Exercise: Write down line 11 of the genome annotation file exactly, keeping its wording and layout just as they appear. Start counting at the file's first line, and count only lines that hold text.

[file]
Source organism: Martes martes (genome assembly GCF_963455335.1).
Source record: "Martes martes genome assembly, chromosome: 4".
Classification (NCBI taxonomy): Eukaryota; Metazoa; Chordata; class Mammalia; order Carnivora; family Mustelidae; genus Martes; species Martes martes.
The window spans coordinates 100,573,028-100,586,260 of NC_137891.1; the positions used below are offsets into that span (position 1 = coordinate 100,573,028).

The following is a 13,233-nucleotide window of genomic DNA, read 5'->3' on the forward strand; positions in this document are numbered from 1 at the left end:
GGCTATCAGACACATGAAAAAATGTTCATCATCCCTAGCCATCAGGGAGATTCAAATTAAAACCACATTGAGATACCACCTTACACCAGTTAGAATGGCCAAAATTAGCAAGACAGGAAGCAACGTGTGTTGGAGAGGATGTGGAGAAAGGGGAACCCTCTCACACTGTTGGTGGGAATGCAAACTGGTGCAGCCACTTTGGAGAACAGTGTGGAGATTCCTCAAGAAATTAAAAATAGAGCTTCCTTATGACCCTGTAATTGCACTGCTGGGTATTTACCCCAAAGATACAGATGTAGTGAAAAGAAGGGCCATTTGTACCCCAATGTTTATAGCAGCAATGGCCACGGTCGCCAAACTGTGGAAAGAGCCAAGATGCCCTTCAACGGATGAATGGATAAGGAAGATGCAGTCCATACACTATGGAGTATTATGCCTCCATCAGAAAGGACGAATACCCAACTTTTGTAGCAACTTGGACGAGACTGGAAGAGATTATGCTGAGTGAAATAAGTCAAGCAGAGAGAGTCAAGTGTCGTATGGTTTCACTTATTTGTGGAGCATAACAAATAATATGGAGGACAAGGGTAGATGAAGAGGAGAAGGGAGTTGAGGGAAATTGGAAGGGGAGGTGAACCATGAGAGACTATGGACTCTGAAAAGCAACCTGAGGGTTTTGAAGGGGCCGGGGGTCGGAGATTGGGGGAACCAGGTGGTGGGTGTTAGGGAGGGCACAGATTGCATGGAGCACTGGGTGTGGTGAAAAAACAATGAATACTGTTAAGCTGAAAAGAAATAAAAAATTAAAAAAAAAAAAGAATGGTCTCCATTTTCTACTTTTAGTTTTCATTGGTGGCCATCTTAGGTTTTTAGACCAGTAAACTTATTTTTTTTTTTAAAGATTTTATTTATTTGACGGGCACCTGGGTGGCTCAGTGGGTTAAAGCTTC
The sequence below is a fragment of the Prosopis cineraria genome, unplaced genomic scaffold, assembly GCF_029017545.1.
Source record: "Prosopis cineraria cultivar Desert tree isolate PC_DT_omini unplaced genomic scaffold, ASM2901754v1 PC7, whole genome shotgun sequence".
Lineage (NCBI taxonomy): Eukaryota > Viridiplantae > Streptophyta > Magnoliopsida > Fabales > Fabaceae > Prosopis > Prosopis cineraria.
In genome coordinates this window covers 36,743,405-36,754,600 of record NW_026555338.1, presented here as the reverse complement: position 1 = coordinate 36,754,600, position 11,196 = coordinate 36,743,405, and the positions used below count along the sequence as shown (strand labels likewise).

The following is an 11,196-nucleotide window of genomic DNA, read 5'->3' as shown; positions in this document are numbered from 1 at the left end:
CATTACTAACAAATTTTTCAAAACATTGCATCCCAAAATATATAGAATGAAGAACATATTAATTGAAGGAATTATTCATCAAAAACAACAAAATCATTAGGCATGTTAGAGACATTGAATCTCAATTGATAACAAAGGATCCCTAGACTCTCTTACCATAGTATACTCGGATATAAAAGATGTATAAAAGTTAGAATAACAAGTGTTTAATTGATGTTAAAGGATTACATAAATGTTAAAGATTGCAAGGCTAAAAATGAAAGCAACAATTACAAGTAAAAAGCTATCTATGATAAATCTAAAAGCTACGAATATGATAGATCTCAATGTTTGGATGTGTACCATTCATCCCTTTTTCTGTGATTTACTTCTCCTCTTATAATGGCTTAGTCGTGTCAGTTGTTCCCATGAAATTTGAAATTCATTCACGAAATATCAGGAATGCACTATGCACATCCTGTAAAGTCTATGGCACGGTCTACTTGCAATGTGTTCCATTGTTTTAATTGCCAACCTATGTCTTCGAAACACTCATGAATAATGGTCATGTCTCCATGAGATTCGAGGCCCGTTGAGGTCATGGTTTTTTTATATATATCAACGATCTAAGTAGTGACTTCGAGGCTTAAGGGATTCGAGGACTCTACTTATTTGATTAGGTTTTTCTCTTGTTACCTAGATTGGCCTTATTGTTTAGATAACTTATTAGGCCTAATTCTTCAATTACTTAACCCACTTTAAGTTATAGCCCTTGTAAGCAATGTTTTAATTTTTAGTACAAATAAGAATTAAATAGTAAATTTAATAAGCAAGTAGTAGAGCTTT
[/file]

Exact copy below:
The following is an 11,196-nucleotide window of genomic DNA, read 5'->3' as shown; positions in this document are numbered from 1 at the left end: